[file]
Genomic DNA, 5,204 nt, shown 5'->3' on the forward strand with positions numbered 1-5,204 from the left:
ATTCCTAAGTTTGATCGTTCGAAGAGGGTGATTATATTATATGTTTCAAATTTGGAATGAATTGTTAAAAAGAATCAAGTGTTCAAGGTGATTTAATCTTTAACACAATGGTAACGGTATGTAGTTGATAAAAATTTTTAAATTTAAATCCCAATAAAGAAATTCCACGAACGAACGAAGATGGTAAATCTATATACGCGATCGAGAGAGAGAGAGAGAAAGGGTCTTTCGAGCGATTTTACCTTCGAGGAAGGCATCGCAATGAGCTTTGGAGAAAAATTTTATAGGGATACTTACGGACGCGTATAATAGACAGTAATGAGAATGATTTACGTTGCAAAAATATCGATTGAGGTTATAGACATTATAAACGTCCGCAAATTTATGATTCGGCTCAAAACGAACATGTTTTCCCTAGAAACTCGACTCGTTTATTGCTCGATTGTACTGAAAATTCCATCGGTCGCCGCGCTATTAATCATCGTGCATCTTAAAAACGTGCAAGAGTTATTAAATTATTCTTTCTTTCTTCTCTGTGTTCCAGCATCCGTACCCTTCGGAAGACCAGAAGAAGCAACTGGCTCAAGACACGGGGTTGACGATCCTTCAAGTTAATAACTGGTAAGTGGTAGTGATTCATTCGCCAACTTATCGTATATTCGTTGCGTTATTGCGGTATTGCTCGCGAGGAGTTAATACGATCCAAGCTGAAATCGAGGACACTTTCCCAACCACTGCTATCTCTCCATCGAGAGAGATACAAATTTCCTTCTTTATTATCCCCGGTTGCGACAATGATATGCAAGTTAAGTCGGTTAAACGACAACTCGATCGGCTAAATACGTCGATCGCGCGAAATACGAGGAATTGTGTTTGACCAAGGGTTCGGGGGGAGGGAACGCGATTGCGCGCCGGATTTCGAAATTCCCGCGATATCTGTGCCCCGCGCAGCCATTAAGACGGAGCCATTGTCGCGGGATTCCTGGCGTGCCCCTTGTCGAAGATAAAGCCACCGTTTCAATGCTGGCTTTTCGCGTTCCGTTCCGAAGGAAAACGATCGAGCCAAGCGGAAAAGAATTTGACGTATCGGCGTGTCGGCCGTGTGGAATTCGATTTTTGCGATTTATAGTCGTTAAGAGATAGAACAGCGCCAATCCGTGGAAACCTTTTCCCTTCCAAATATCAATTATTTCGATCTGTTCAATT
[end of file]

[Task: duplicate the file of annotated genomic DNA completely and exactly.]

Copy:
Genomic DNA, 5,204 nt, shown 5'->3' on the forward strand with positions numbered 1-5,204 from the left:
ATTCCTAAGTTTGATCGTTCGAAGAGGGTGATTATATTATATGTTTCAAATTTGGAATGAATTGTTAAAAAGAATCAAGTGTTCAAGGTGATTTAATCTTTAACACAATGGTAACGGTATGTAGTTGATAAAAATTTTTAAATTTAAATCCCAATAAAGAAATTCCACGAACGAACGAAGATGGTAAATCTATATACGCGATCGAGAGAGAGAGAGAGAAAGGGTCTTTCGAGCGATTTTACCTTCGAGGAAGGCATCGCAATGAGCTTTGGAGAAAAATTTTATAGGGATACTTACGGACGCGTATAATAGACAGTAATGAGAATGATTTACGTTGCAAAAATATCGATTGAGGTTATAGACATTATAAACGTCCGCAAATTTATGATTCGGCTCAAAACGAACATGTTTTCCCTAGAAACTCGACTCGTTTATTGCTCGATTGTACTGAAAATTCCATCGGTCGCCGCGCTATTAATCATCGTGCATCTTAAAAACGTGCAAGAGTTATTAAATTATTCTTTCTTTCTTCTCTGTGTTCCAGCATCCGTACCCTTCGGAAGACCAGAAGAAGCAACTGGCTCAAGACACGGGGTTGACGATCCTTCAAGTTAATAACTGGTAAGTGGTAGTGATTCATTCGCCAACTTATCGTATATTCGTTGCGTTATTGCGGTATTGCTCGCGAGGAGTTAATACGATCCAAGCTGAAATCGAGGACACTTTCCCAACCACTGCTATCTCTCCATCGAGAGAGATACAAATTTCCTTCTTTATTATCCCCGGTTGCGACAATGATATGCAAGTTAAGTCGGTTAAACGACAACTCGATCGGCTAAATACGTCGATCGCGCGAAATACGAGGAATTGTGTTTGACCAAGGGTTCGGGGGGAGGGAACGCGATTGCGCGCCGGATTTCGAAATTCCCGCGATATCTGTGCCCCGCGCAGCCATTAAGACGGAGCCATTGTCGCGGGATTCCTGGCGTGCCCCTTGTCGAAGATAAAGCCACCGTTTCAATGCTGGCTTTTCGCGTTCCGTTCCGAAGGAAAACGATCGAGCCAAGCGGAAAAGAATTTGACGTATCGGCGTGTCGGCCGTGTGGAATTCGATTTTTGCGATTTATAGTCGTTAAGAGATAGAACAGCGCCAATCCGTGGAAACCTTTTCCCTTCCAAATATCAATTATTTCGATCTGTTCAATT